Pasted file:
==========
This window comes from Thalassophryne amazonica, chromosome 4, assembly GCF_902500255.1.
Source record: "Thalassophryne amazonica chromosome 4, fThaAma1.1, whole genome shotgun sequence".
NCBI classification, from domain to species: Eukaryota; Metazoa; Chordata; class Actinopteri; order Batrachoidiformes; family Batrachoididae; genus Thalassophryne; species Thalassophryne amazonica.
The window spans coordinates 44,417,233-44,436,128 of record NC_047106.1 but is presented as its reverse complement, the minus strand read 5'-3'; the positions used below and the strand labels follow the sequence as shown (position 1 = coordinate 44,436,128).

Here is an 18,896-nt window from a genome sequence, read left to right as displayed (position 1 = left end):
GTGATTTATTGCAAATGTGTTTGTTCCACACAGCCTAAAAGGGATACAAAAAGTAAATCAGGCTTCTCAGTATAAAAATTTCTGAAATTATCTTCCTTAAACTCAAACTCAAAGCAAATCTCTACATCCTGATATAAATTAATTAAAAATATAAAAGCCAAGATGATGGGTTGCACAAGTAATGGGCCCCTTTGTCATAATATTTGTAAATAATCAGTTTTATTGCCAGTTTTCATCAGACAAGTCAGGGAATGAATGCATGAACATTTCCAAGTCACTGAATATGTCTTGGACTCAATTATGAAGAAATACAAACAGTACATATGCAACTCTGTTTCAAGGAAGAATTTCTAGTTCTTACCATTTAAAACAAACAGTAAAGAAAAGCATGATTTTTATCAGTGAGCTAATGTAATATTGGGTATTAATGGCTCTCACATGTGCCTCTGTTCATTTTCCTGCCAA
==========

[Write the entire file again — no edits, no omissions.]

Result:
This window comes from Thalassophryne amazonica, chromosome 4, assembly GCF_902500255.1.
Source record: "Thalassophryne amazonica chromosome 4, fThaAma1.1, whole genome shotgun sequence".
NCBI classification, from domain to species: Eukaryota; Metazoa; Chordata; class Actinopteri; order Batrachoidiformes; family Batrachoididae; genus Thalassophryne; species Thalassophryne amazonica.
The window spans coordinates 44,417,233-44,436,128 of record NC_047106.1 but is presented as its reverse complement, the minus strand read 5'-3'; the positions used below and the strand labels follow the sequence as shown (position 1 = coordinate 44,436,128).

Here is an 18,896-nt window from a genome sequence, read left to right as displayed (position 1 = left end):
GTGATTTATTGCAAATGTGTTTGTTCCACACAGCCTAAAAGGGATACAAAAAGTAAATCAGGCTTCTCAGTATAAAAATTTCTGAAATTATCTTCCTTAAACTCAAACTCAAAGCAAATCTCTACATCCTGATATAAATTAATTAAAAATATAAAAGCCAAGATGATGGGTTGCACAAGTAATGGGCCCCTTTGTCATAATATTTGTAAATAATCAGTTTTATTGCCAGTTTTCATCAGACAAGTCAGGGAATGAATGCATGAACATTTCCAAGTCACTGAATATGTCTTGGACTCAATTATGAAGAAATACAAACAGTACATATGCAACTCTGTTTCAAGGAAGAATTTCTAGTTCTTACCATTTAAAACAAACAGTAAAGAAAAGCATGATTTTTATCAGTGAGCTAATGTAATATTGGGTATTAATGGCTCTCACATGTGCCTCTGTTCATTTTCCTGCCAA